Savannah River Site
The Savannah River Site (SRS) is a 310 square mile Department of Energy (DOE) facility located in Aiken, Allendale and Barnwell counties. As a result of the Cold War and pre-regulated activity, SRS accumulated significant environmental liabilities, including 37 million gallons of high level waste (radioactive and toxic) in aging underground storage tanks, over 11,000 cubic meters of legacy transuranic waste and over 500 contaminated sites. Today SRS is covered by a wide array of air, water, and waste permits that govern environmental management to current standards. However, cleanup of the site will continue until the 2030's and requires significant DOE and DHEC resources.
A focus for DHEC has been timely treatment of the 37 million gallons of liquid high level waste and closure of the storage tanks, some of which have leak sites. DHEC has several regulatory mechanisms that require treatment and closure on a schedule in accordance with DHEC approved plans. DHEC has worked with DOE to develop plans that reduce risk and minimize residuals in South Carolina. Under a Consent Order this waste must be treated by 2028. Since 1996, a vitrification facility has operated to treat the sludge portion of this waste to a glass form. A second large facility is being constructed under a DHEC approved schedule to treat the remainder of the waste at a cost of $1.2 billion. Both facilities will have to operate at high capacities to achieve the 2028 treatment milestone. DOE is also under an approved schedule for closure of 22 tanks by 2022. Two tanks were closed in 1997. The treated glass waste form is intended to be disposed in a federal repository (Yucca Mountain). Yucca Mountain is the issue that precipitated a study by the Blue Ribbon Commission and a lawsuit to which South Carolina is a party.
Another significant legacy waste at SRS is transuranic waste (TRU), some of which is both toxic and radioactive. Over half of the original 11,000 cubic meters has been disposed at the Waste Isolation Pilot Plant in New Mexico. The vast majority of TRU waste is scheduled for disposal by September 2012. DHEC has facilitated flexibility within the regulations to enable expedited preparation of this waste for shipment to New Mexico. With respect to high level waste and transuranic waste, a December 20, 2010 letter from DOE to Governor Haley stated that "The Department of Energy (DOE) has achieved this level of progress through collaboration with the Governor's Nuclear Advisory Council (GNAC), chaired by Mr. Ben Rusche, and the South Carolina Department of Health and Environmental Control…".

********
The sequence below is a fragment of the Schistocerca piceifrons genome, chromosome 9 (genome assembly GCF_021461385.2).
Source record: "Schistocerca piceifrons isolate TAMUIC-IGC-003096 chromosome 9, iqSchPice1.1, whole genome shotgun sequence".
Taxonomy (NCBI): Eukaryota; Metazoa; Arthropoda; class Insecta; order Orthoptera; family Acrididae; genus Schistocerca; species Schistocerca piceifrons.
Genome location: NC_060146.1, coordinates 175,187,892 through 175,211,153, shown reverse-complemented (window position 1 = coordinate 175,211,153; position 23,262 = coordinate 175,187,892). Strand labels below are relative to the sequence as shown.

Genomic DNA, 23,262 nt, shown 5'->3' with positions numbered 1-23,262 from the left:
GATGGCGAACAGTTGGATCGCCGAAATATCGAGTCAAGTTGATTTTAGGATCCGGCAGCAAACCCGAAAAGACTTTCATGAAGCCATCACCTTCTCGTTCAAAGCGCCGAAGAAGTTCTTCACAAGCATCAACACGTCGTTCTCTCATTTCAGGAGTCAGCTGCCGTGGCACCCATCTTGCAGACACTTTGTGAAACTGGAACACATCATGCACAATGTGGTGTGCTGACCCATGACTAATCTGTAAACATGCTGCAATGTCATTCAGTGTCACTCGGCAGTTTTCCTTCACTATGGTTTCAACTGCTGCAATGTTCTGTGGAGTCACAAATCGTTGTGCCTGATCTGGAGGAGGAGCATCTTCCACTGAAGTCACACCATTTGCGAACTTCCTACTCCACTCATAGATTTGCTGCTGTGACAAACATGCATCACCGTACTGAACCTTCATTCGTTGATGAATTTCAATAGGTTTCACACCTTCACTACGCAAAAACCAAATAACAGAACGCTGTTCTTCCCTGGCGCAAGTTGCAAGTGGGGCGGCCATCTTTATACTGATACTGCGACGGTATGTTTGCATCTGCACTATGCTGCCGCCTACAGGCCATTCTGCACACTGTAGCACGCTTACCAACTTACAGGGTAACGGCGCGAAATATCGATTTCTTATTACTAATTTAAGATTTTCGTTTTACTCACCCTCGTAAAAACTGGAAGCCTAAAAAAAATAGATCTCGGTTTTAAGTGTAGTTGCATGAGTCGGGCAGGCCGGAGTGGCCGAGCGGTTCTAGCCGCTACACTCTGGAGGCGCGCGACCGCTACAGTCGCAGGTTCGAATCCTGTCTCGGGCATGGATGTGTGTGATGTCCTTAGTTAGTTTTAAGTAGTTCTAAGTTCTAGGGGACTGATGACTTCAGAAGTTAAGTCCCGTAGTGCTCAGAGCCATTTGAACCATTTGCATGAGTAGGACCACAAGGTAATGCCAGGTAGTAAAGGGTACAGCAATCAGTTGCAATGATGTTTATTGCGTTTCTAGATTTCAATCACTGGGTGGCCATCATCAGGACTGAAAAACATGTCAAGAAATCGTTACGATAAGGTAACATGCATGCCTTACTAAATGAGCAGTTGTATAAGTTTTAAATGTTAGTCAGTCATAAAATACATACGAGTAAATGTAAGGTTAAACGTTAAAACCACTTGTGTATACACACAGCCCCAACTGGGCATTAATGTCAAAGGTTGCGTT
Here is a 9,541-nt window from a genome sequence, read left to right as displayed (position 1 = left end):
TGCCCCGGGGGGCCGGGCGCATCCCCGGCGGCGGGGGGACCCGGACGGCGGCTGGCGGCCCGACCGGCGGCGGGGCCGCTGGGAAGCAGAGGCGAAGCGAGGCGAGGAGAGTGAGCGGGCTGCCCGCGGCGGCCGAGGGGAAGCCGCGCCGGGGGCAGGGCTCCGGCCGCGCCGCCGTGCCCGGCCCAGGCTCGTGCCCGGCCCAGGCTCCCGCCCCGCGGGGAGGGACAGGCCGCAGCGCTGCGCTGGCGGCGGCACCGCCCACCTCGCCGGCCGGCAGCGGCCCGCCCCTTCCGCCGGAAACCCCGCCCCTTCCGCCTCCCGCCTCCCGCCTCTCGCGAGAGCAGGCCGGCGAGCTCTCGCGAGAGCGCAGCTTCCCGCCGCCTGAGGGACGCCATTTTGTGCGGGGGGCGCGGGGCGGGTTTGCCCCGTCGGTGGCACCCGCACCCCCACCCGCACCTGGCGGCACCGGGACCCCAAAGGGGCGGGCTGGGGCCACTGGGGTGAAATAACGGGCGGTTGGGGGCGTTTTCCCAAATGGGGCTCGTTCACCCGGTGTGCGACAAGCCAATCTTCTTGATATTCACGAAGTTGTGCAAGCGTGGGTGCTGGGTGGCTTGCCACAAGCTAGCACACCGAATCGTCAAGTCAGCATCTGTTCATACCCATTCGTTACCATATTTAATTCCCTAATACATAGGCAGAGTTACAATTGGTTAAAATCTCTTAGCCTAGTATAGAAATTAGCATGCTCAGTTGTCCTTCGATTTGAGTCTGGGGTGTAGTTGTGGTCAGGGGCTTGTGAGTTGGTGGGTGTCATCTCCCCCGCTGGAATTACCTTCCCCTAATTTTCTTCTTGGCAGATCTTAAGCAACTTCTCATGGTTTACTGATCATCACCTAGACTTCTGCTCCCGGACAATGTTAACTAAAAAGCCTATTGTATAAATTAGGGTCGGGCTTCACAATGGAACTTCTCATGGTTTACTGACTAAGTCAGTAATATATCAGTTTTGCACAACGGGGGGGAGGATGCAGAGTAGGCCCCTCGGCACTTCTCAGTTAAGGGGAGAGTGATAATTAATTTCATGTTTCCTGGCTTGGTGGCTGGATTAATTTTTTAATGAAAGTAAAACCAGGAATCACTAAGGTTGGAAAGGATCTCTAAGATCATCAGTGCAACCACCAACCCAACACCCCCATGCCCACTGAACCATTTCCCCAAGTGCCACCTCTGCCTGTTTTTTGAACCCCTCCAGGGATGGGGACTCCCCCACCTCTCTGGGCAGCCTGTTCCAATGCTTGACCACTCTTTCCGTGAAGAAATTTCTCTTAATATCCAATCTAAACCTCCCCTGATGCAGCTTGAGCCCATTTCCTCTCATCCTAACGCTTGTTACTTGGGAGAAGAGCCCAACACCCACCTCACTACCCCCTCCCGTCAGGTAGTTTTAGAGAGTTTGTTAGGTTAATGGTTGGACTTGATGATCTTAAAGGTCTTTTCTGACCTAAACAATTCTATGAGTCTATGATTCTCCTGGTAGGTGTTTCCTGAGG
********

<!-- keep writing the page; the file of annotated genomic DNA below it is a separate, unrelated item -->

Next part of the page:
Contaminated sites at SRS are cleaned up under a Federal Facility Agreement (FFA). On August 16, 1993, the FFA, a three party agreement between the DOE, the US Environmental Protection Agency (EPA) and DHEC, became effective. The Agreement required DOE to establish a procedural framework and schedule for characterizing and remediating all releases of hazardous substances as defined by the Comprehensive Environmental Responses, Compensation and Liability Act (CERCLA) and all hazardous wastes and hazardous waste constituents as defined by the Resource Conservations Recovery Act (RCRA). As of March 2011, 375 of the 515 waste units (72%) at SRS have been evaluated and remediated per the FFA. This level of cleanup has been accomplished by a highly efficient cleanup core team that integrates agency and program requirements into one process. The team has finished several large projects (T and M Areas) ahead of schedule at significant cost savings.
Due to the unique nature of activities at SRS, DHEC's emergency preparedness personnel maintain the capability to assess radiological incidents and communicate regularly with SRS to be aware of current issues. DHEC also conducts independent environmental radiological and non-radiological monitoring (air, soil, water, fish, game, vegetation, milk, sediments, drinking water) on and around SRS. To date, the results of the monitoring have been fairly consistent with those reported by SRS.
The extent of DHEC cleanup and regulatory oversight at SRS would not be possible without additional targeted resources. DHEC receives DOE grant money in support of the cleanup, emergency response and environmental monitoring programs described above.